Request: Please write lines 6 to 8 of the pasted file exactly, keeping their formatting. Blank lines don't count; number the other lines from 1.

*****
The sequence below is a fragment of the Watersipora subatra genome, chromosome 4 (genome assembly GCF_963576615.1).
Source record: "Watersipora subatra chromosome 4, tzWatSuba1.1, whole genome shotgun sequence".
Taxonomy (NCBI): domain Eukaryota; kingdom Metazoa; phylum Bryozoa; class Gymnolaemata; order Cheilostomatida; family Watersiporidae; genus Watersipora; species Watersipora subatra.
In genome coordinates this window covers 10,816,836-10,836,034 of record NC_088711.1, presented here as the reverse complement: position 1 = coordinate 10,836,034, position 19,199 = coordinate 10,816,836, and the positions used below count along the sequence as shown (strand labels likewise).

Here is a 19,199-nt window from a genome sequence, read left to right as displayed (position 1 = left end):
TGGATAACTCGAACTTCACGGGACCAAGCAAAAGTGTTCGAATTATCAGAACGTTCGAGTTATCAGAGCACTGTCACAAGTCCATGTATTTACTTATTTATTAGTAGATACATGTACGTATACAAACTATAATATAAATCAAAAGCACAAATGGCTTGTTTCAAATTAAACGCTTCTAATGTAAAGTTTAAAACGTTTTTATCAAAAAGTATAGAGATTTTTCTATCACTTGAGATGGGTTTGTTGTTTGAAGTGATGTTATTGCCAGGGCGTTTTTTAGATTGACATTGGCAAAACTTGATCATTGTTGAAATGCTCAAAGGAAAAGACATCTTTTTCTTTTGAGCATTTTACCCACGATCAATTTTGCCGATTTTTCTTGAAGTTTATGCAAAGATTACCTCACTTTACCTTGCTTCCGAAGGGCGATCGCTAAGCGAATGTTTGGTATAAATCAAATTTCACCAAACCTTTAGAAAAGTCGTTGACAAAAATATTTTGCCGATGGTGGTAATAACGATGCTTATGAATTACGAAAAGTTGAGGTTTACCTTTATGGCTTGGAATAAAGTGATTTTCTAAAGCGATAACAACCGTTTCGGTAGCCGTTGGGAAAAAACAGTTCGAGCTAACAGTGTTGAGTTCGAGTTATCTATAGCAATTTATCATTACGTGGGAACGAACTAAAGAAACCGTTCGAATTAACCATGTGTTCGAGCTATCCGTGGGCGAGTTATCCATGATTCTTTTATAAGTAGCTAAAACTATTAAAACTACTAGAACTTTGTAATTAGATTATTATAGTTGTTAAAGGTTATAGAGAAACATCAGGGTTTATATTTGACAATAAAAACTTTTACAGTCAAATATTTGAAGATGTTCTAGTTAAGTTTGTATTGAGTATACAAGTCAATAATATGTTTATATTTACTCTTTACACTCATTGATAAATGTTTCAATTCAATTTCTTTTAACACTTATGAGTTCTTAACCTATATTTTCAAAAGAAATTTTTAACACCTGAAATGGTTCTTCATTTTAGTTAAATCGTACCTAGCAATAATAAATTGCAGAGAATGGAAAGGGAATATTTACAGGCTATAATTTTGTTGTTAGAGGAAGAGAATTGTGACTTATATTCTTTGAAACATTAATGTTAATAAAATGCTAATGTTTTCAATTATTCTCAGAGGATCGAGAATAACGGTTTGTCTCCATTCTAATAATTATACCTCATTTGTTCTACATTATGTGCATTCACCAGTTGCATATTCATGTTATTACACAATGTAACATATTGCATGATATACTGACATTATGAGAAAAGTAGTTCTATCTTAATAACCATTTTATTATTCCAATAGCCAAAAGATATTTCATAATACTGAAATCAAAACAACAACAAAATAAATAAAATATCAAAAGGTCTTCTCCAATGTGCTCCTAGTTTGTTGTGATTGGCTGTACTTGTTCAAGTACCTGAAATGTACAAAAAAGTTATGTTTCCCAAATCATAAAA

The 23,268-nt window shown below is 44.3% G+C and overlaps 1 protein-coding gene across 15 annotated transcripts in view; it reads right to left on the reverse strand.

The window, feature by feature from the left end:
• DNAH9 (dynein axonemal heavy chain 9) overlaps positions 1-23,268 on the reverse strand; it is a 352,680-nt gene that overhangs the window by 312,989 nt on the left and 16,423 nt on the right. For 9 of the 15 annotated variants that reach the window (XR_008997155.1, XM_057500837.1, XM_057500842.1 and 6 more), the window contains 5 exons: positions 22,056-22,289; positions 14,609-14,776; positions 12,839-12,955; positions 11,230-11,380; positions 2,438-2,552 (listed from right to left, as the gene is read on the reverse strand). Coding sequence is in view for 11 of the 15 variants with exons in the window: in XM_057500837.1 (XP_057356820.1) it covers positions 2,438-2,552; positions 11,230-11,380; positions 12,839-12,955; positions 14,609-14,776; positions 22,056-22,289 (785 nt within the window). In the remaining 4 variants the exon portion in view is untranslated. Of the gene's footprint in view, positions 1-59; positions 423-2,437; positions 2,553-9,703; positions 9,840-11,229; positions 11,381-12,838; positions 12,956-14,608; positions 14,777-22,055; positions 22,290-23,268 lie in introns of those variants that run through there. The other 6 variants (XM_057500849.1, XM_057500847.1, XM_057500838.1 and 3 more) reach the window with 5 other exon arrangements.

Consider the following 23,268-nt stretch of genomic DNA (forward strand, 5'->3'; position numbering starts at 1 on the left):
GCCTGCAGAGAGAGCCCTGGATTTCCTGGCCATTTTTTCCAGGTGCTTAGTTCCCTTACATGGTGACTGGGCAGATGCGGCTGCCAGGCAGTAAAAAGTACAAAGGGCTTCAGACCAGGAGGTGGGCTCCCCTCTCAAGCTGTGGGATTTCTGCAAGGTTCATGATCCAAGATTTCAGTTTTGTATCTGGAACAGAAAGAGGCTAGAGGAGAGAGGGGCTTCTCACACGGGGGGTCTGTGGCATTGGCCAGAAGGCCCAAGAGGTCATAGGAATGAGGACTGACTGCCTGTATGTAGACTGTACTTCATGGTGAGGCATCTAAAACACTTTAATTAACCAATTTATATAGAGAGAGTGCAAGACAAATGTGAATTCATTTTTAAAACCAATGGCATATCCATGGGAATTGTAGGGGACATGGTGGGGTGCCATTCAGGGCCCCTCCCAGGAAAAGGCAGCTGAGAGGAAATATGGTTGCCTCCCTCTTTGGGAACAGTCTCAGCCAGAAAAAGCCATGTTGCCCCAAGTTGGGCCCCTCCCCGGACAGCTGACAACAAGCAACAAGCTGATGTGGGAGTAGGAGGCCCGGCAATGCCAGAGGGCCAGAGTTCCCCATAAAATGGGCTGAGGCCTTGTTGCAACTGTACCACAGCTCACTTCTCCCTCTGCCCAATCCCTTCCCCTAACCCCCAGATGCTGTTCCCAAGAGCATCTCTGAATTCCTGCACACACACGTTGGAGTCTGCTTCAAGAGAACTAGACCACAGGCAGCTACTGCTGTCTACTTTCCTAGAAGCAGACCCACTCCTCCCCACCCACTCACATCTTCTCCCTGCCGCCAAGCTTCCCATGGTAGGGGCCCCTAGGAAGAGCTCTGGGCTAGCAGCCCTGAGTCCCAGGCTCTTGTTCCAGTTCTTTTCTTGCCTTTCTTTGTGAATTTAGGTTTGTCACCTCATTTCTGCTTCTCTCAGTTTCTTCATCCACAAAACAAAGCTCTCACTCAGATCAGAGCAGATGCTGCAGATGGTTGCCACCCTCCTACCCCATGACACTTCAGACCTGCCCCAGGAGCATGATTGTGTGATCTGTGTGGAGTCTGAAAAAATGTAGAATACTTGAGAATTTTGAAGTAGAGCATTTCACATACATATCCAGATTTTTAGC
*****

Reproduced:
TGGATAACTCGAACTTCACGGGACCAAGCAAAAGTGTTCGAATTATCAGAACGTTCGAGTTATCAGAGCACTGTCACAAGTCCATGTATTTACTTATTTATTAGTAGATACATGTACGTATACAAACTATAATATAAATCAAAAGCACAAATGGCTTGTTTCAAATTAAACGCTTCTAATGTAAAGTTTAAAACGTTTTTATCAAAAAGTATAGAGATTTTTCTATCACTTGAGATGGGTTTGTTGTTTGAAGTGATGTTATTGCCAGGGCGTTTTTTAGATTGACATTGGCAAAACTTGATCATTGTTGAAATGCTCAAAGGAAAAGACATCTTTTTCTTTTGAGCATTTTACCCACGATCAATTTTGCCGATTTTTCTTGAAGTTTATGCAAAGATTACCTCACTTTACCTTGCTTCCGAAGGGCGATCGCTAAGCGAATGTTTGGTATAAATCAAATTTCACCAAACCTTTAGAAAAGTCGTTGACAAAAATATTTTGCCGATGGTGGTAATAACGATGCTTATGAATTACGAAAAGTTGAGGTTTACCTTTATGGCTTGGAATAAAGTGATTTTCTAAAGCGATAACAACCGTTTCGGTAGCCGTTGGGAAAAAACAGTTCGAGCTAACAGTGTTGAGTTCGAGTTATCTATAGCAATTTATCATTACGTGGGAACGAACTAAAGAAACCGTTCGAATTAACCATGTGTTCGAGCTATCCGTGGGCGAGTTATCCATGATTCTTTTATAAGTAGCTAAAACTATTAAAACTACTAGAACTTTGTAATTAGATTATTATAGTTGTTAAAGGTTATAGAGAAACATCAGGGTTTATATTTGACAATAAAAACTTTTACAGTCAAATATTTGAAGATGTTCTAGTTAAGTTTGTATTGAGTATACAAGTCAATAATATGTTTATATTTACTCTTTACACTCATTGATAAATGTTTCAATTCAATTTCTTTTAACACTTATGAGTTCTTAACCTATATTTTCAAAAGAAATTTTTAACACCTGAAATGGTTCTTCATTTTAGTTAAATCGTACCTAGCAATAATAAATTGCAGAGAATGGAAAGGGAATATTTACAGGCTATAATTTTGTTGTTAGAGGAAGAGAATTGTGACTTATATTCTTTGAAACATTAATGTTAATAAAATGCTAATGTTTTCAATTATTCTCAGAGGATCGAGAATAACGGTTTGTCTCCATTCTAATAATTATACCTCATTTGTTCTACATTATGTGCATTCACCAGTTGCATATTCATGTTATTACACAATGTAACATATTGCATGATATACTGACATTATGAGAAAAGTAGTTCTATCTTAATAACCATTTTATTATTCCAATAGCCAAAAGATATTTCATAATACTGAAATCAAAACAACAACAAAATAAATAAAATATCAAAAGGTCTTCTCCAATGTGCTCCTAGTTTGTTGTGATTGGCTGTACTTGTTCAAGTACCTGAAATGTACAAAAAAGTTATGTTTCCCAAATCATAAAA

The 23,268-nt window shown below is 44.3% G+C and overlaps 1 protein-coding gene across 15 annotated transcripts in view; it reads right to left on the reverse strand.

The window, feature by feature from the left end: